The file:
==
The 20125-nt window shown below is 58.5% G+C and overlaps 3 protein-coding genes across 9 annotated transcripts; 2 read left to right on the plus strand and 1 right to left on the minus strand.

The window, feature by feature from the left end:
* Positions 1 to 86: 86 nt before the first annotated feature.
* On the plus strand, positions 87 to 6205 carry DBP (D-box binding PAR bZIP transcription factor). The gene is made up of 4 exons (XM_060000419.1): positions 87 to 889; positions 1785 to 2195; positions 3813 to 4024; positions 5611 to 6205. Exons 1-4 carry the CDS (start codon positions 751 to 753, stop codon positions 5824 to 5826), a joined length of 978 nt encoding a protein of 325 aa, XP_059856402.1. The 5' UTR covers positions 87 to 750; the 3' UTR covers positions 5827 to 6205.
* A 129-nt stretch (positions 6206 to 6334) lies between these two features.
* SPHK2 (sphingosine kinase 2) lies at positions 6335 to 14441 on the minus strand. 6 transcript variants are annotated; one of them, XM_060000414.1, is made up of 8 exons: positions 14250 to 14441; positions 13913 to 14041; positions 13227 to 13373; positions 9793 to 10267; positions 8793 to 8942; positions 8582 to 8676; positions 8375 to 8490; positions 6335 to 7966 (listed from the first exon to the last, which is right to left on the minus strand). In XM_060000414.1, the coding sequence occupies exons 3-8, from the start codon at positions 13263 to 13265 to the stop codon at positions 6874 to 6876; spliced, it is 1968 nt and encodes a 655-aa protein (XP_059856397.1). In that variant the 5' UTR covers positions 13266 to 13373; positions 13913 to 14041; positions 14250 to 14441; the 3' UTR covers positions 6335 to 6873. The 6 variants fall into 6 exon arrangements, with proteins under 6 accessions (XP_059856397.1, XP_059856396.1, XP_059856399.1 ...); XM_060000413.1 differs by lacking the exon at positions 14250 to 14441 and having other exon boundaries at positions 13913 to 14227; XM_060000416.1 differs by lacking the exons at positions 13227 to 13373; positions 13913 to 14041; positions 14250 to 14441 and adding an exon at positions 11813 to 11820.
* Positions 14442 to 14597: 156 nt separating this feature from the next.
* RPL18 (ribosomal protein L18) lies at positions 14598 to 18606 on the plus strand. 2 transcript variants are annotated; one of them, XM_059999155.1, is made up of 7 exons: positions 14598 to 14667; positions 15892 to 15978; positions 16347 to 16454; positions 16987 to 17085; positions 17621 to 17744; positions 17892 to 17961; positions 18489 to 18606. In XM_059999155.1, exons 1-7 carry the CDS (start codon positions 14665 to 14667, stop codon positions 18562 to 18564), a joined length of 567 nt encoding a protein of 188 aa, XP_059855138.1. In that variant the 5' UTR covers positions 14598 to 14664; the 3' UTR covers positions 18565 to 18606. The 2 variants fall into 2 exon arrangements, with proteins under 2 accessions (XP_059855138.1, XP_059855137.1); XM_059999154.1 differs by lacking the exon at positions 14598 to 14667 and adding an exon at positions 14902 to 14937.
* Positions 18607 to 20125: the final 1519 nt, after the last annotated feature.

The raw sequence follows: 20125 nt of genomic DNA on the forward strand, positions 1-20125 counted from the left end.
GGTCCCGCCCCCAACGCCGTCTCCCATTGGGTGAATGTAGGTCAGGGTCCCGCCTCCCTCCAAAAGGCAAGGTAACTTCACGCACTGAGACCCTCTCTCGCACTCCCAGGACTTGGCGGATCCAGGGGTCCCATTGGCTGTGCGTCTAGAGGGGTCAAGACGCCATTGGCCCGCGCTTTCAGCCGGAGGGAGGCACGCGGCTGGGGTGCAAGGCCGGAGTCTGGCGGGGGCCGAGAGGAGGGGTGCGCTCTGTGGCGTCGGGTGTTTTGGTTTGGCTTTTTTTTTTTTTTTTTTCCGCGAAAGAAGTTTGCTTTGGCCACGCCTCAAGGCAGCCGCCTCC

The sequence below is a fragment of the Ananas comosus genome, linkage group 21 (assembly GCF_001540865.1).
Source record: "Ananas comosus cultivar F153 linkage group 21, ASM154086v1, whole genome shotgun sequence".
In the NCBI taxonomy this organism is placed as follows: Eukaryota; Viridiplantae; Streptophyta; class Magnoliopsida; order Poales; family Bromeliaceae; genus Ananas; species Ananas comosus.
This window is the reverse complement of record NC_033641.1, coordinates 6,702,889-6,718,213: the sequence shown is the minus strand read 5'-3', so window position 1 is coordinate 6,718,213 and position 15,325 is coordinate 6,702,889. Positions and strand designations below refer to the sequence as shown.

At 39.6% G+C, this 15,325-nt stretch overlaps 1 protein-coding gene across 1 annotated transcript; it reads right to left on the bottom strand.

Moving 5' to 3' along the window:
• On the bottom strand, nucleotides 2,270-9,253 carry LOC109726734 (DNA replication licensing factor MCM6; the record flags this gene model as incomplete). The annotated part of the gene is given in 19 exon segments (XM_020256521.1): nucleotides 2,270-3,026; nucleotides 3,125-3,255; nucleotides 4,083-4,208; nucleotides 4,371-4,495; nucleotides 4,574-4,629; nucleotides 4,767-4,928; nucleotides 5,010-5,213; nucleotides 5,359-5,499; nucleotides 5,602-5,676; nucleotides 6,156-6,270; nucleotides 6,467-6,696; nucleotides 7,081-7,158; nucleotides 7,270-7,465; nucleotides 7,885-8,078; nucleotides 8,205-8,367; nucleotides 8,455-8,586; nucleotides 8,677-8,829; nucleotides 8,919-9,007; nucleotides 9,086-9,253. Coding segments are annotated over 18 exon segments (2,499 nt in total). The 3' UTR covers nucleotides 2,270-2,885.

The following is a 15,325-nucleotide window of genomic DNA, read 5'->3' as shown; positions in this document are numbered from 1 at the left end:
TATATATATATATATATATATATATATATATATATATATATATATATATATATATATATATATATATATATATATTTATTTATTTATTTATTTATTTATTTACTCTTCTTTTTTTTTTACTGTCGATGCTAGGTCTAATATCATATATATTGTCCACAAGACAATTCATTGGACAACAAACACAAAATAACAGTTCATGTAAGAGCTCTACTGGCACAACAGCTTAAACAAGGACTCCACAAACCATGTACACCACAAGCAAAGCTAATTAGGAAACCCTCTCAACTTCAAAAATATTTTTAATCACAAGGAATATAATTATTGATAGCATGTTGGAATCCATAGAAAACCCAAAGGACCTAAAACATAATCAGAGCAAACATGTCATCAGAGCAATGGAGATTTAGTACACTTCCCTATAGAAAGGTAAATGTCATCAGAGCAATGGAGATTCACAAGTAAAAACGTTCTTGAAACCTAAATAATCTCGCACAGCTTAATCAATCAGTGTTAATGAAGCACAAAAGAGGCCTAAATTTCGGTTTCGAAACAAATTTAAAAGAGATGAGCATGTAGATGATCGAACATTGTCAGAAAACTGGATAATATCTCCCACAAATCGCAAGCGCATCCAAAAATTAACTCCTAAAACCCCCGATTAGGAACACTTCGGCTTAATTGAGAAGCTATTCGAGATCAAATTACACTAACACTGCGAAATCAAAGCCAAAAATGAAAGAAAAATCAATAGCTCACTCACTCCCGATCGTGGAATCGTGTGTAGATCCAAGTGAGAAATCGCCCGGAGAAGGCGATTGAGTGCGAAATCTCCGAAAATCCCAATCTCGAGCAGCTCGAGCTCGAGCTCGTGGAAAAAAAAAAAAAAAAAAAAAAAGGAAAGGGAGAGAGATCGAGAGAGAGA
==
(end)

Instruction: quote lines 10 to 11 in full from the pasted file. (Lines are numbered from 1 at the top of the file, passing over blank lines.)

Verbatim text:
The raw sequence follows: 20125 nt of genomic DNA on the forward strand, positions 1-20125 counted from the left end.
GGTCCCGCCCCCAACGCCGTCTCCCATTGGGTGAATGTAGGTCAGGGTCCCGCCTCCCTCCAAAAGGCAAGGTAACTTCACGCACTGAGACCCTCTCTCGCACTCCCAGGACTTGGCGGATCCAGGGGTCCCATTGGCTGTGCGTCTAGAGGGGTCAAGACGCCATTGGCCCGCGCTTTCAGCCGGAGGGAGGCACGCGGCTGGGGTGCAAGGCCGGAGTCTGGCGGGGGCCGAGAGGAGGGGTGCGCTCTGTGGCGTCGGGTGTTTTGGTTTGGCTTTTTTTTTTTTTTTTTTCCGCGAAAGAAGTTTGCTTTGGCCACGCCTCAAGGCAGCCGCCTCC